Lawmakers Suggest New Rules for Iowa Veterans Fund Grants

(Radio Iowa) A group of lawmakers is recommending that new guidelines be developed for grants from the Iowa Veterans Trust Fund. The grants are for things like car or home repairs or medical expenses. Republican Senator Mike Klemish of Spillville says there could be different metrics than just income and asset tests, so the grants can address true emergencies.

“I would recommend formulating a rubric which gives you some flexibility in how you score those applications,” Klemish says. Republican Representative Megan Jones of Sioux Rapids says the bright line tests of a veteran’s income and assets are causing problems.

“Maybe there need to be different qualifiers or different processes by which these funds are distributed,” Jones says. The Iowa Veterans Commission ran out of money when it raised income and asset tests for the grants and the governor used pandemic relief funds to address the deficit. Fund managers are recommending grants again be limited to veterans with an income at not more than 200 percent of the federal poverty level who have no more than 15-thousand dollars in assets that could be quickly converted into cash. Todd Jacobus is commandant of the Iowa Department of Veterans Affairs.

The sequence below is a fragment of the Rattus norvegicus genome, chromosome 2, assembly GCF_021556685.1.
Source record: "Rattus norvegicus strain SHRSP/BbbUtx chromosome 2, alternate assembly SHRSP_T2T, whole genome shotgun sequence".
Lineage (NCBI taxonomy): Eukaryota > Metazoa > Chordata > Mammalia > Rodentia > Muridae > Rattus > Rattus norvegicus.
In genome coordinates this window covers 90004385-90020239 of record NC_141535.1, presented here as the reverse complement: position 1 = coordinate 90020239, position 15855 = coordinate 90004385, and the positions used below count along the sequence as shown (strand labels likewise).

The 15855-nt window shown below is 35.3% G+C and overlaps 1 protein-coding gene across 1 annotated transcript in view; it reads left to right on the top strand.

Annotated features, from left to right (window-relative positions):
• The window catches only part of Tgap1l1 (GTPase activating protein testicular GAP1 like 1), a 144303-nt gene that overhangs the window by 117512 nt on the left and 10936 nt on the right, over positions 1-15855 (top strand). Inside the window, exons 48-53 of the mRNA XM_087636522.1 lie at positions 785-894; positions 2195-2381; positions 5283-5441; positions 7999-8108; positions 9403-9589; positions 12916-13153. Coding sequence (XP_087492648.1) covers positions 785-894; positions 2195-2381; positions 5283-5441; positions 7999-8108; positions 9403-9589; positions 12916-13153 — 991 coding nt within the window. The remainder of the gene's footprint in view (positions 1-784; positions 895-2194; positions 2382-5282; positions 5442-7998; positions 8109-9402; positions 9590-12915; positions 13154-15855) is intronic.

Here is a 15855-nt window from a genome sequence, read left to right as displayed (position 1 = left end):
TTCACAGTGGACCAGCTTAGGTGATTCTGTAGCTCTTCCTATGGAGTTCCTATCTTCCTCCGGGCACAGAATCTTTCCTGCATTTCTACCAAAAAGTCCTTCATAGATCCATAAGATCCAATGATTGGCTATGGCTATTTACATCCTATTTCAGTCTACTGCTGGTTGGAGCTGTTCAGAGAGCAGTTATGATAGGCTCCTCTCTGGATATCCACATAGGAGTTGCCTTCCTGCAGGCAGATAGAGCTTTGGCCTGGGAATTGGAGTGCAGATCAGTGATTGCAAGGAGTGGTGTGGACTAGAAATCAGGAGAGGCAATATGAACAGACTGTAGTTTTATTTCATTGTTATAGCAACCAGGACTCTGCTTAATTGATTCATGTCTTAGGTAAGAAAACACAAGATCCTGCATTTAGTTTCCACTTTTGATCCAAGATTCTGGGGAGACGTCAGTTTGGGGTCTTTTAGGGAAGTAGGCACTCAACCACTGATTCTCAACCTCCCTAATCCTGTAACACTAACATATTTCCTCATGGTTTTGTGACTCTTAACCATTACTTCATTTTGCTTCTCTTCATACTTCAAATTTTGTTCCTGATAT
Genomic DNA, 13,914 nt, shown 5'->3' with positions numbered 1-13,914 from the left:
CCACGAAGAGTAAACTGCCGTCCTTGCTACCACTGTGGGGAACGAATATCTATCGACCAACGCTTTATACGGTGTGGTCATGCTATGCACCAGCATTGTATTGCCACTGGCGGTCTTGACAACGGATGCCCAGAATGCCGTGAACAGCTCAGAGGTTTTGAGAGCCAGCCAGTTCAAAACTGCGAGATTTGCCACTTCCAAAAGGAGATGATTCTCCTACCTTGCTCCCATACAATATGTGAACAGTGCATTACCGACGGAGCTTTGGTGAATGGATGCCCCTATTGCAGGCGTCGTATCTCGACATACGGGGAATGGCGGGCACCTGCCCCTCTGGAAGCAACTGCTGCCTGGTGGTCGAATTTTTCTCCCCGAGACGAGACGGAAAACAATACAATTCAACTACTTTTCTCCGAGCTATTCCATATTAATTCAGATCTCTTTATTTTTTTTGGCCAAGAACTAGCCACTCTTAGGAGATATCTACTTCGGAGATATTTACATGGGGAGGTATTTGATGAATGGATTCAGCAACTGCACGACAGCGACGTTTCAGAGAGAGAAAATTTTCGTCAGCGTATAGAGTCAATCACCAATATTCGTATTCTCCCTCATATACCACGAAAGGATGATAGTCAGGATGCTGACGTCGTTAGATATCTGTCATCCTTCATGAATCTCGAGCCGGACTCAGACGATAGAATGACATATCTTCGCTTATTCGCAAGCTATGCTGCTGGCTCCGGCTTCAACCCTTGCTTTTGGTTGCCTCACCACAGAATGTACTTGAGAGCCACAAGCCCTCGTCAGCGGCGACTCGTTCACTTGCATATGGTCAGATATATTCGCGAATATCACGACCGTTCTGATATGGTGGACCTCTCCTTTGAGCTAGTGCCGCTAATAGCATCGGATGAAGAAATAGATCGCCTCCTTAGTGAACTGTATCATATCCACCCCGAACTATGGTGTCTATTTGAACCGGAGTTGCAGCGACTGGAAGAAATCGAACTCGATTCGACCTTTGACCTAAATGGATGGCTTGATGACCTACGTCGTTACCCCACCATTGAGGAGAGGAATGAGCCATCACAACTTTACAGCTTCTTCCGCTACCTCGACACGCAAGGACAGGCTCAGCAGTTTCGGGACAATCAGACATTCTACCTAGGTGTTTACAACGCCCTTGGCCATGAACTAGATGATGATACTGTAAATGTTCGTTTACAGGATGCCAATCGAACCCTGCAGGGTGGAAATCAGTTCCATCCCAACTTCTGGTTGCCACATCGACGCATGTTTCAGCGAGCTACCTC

“So in other words we don’t have somebody sitting there with $20,000 available in their bank account or available to support a requirement and then they come to us for $5000 to repair their vehicle,” Jacobus said. “If you have that amount of money available, then you don’t necessarily have an emergency that the Iowa Veterans Trust Fund should cover.” Jacobus says veterans are keenly aware of the grants are limited to low income veterans and removing these restrictions would likely prompt a flood of applications.

“Somebody who has $50,000 in the bank, I guarantee you they are going to submit an application to get additional funds from the state,” he says. Senator Nate Boulton, a Democrat from Des Moines, says the Education Savings Accounts Republicans established to cover parents’ private school expenses will soon have no income or asset limits and this program for veterans should abandon its plan to limit who qualifies.

“I think this is one that just needs to go back to the drawing board,” Boulton says, “and shouldn’t go any further.” According to the Iowa Department of Veterans Affairs, there are 185-thousand veterans living in Iowa and six percent of them are at or below the federal poverty line.

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